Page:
What do I have in common with Chuck Berry, J.J. Cale and Stevie Ray Vaughan? We’ve all played music in a pub. Well, I’m assuming Chuck and J.J. and Stevie have all played music in a pub (seems likely, doesn’t it?). But I bet I did something they didn’t do: Played music in a pub on the congas!
That may be an assumption, too,come to think of it. Any one of those guys would’ve played a mean conga.
Last night the little group I have been playing music with recently ventured into a local pub for their open mic night. I haven’t done anything like this in quite a long while. As I was sitting there, waiting for our turn to get up there, I started to feel that familiar sense of panic. There is something warm and fuzzy about this kind of panic. Possibly because it has been my companion on a number of occasions. This is that panic that you get as you wait to perform in front of a group of people. This is the panic that says, “Whatthehellwereyouthinking?! Don’t do this!! Get out while there’s still time!!”
What did I do? I basked in that panic. I let it wash over me. And then I ordered another beer.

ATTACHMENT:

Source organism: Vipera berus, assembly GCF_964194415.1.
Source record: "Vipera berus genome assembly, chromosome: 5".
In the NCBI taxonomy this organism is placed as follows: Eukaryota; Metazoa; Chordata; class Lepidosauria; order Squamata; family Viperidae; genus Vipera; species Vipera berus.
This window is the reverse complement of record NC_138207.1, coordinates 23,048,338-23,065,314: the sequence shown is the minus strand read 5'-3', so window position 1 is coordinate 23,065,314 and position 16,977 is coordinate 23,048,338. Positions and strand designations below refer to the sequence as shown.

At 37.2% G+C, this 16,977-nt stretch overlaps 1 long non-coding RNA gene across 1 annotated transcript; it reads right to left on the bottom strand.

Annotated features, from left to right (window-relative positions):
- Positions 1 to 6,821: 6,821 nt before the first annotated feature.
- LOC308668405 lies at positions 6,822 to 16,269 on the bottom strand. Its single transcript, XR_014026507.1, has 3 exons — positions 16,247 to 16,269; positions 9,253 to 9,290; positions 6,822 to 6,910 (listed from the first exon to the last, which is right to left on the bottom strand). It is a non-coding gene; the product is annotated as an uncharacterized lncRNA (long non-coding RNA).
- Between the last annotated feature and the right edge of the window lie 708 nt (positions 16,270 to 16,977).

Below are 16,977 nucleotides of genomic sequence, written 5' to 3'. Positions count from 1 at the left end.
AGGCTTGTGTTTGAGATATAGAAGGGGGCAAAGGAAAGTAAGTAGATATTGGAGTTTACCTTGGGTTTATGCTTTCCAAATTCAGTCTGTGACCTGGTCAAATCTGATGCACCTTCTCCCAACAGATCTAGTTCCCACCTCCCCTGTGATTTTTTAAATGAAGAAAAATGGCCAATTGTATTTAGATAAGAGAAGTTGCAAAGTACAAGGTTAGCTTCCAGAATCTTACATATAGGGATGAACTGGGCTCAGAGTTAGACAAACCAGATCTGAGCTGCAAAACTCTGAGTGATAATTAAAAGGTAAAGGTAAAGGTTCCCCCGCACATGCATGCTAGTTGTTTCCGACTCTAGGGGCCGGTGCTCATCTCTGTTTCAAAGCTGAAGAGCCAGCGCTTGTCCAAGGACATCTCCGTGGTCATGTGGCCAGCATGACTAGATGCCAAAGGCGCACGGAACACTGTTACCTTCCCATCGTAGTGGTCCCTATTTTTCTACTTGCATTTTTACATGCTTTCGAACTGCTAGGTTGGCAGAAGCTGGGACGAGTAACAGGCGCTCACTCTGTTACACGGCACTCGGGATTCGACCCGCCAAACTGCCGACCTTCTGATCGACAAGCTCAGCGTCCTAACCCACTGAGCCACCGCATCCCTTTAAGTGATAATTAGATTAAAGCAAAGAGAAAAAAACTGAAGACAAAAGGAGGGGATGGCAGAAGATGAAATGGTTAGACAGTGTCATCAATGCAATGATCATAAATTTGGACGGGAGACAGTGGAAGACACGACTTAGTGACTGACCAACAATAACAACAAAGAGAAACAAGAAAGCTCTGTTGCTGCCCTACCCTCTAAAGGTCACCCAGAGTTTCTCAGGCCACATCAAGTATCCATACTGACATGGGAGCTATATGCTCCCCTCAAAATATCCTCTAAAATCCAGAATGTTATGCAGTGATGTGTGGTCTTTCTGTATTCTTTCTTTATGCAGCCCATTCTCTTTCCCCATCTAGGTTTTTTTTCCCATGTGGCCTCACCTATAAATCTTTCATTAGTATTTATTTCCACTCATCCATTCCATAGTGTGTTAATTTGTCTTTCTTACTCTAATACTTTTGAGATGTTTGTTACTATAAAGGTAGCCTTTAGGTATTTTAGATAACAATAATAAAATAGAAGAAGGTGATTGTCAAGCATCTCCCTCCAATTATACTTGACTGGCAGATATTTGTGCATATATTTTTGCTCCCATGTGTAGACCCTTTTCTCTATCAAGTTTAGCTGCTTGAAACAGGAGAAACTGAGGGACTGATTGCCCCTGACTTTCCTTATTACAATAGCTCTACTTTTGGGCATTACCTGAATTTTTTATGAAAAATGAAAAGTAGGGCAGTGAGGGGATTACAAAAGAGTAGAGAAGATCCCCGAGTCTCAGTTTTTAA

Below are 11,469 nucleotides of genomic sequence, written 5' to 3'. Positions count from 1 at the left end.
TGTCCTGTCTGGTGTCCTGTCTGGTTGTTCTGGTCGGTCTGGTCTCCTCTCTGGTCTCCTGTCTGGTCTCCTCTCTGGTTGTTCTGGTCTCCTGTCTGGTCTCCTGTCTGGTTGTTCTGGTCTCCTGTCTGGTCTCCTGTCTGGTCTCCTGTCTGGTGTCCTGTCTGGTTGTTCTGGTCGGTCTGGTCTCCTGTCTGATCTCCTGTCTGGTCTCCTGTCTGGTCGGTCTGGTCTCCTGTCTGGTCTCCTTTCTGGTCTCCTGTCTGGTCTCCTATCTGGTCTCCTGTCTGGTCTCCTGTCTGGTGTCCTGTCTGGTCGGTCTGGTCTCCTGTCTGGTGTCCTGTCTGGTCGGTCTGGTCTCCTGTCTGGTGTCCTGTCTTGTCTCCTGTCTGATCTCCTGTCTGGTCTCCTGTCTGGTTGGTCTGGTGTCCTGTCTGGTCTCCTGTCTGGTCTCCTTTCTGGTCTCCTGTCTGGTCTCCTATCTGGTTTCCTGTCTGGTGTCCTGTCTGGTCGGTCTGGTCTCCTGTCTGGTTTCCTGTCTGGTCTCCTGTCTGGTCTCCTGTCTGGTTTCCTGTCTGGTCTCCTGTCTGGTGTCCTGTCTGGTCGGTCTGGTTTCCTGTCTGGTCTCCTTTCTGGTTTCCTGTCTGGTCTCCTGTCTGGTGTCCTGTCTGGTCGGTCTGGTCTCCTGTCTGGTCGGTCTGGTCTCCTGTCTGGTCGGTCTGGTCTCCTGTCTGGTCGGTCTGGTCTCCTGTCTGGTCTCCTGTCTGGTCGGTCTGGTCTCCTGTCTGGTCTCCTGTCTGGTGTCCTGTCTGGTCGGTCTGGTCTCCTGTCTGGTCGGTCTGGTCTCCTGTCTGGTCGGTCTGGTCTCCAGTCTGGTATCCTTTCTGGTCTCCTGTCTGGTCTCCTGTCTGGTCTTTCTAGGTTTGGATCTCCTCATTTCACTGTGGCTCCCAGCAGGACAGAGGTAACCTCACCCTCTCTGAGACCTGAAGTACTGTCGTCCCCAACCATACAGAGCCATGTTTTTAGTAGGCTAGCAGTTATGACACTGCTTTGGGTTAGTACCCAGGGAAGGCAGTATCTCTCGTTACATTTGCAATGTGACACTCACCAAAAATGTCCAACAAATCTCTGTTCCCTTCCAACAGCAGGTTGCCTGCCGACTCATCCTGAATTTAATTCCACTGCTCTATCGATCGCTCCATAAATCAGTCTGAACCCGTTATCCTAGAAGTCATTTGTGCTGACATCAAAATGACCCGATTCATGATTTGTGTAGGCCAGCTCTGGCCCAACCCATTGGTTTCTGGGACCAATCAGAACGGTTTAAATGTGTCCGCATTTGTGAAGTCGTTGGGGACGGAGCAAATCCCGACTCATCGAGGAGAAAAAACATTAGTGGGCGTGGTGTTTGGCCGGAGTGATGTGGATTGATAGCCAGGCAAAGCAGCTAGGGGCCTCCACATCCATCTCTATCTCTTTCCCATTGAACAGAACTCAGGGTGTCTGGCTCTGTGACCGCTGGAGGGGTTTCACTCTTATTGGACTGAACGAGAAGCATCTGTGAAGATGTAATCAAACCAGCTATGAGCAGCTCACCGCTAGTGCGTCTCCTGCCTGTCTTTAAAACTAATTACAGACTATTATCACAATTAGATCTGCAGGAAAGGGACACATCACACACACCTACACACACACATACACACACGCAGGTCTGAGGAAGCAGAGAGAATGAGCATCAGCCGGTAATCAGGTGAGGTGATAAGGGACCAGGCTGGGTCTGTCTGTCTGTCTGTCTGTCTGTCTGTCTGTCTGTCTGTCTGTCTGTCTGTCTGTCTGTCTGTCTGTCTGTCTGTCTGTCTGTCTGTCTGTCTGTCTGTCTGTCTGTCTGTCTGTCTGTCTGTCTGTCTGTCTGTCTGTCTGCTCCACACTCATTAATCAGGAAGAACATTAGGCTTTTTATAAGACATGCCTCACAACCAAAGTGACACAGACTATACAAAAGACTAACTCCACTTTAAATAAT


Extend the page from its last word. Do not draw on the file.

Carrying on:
Did Chuck or J.J. or Stevie feel that kind of panic? Very likely. Going up on stage as an actor or musician or any kind of performer is a nerve-wracking thing to do. At least those guys had a lot of practice under their belts! I think I had about four practices with this band before I got up there. But I got up there, the Little Bundle of Nerves that I was. And we ripped through some songs by Chuck Berry, J.J. Cale and Stevie Ray Vaughan as it happens.
The panic was put to use. I’ve come to realize that that is its function: To fuel the engine that drives you to perform in front of people in the first place. That is why I have a close relationship with that kind of panic. It is like that one crazy friend who introduces you to things you will never think of yourself. It spikes your energy and makes you super focused.
And when you’re done? For me, I do a lot of laughing. It’s not the beer, it’s the panic come-down. It leaves you feeling relief, a sense of accomplishment, and a not a little irony that you (of all people) just sang and played congas in front of a bunch of people. That panic come-down then, in turn, fuels the engine that gets you up there again in some future day.
Will I feel that panic again soon? I hope so. When I do I’ll know I’m doing this Creating Dangerously thing right. And I’ll know that I’m in the company of Chuck, J.J. and Stevie.
Now that would have been an awesome band to play with, wouldn’t it?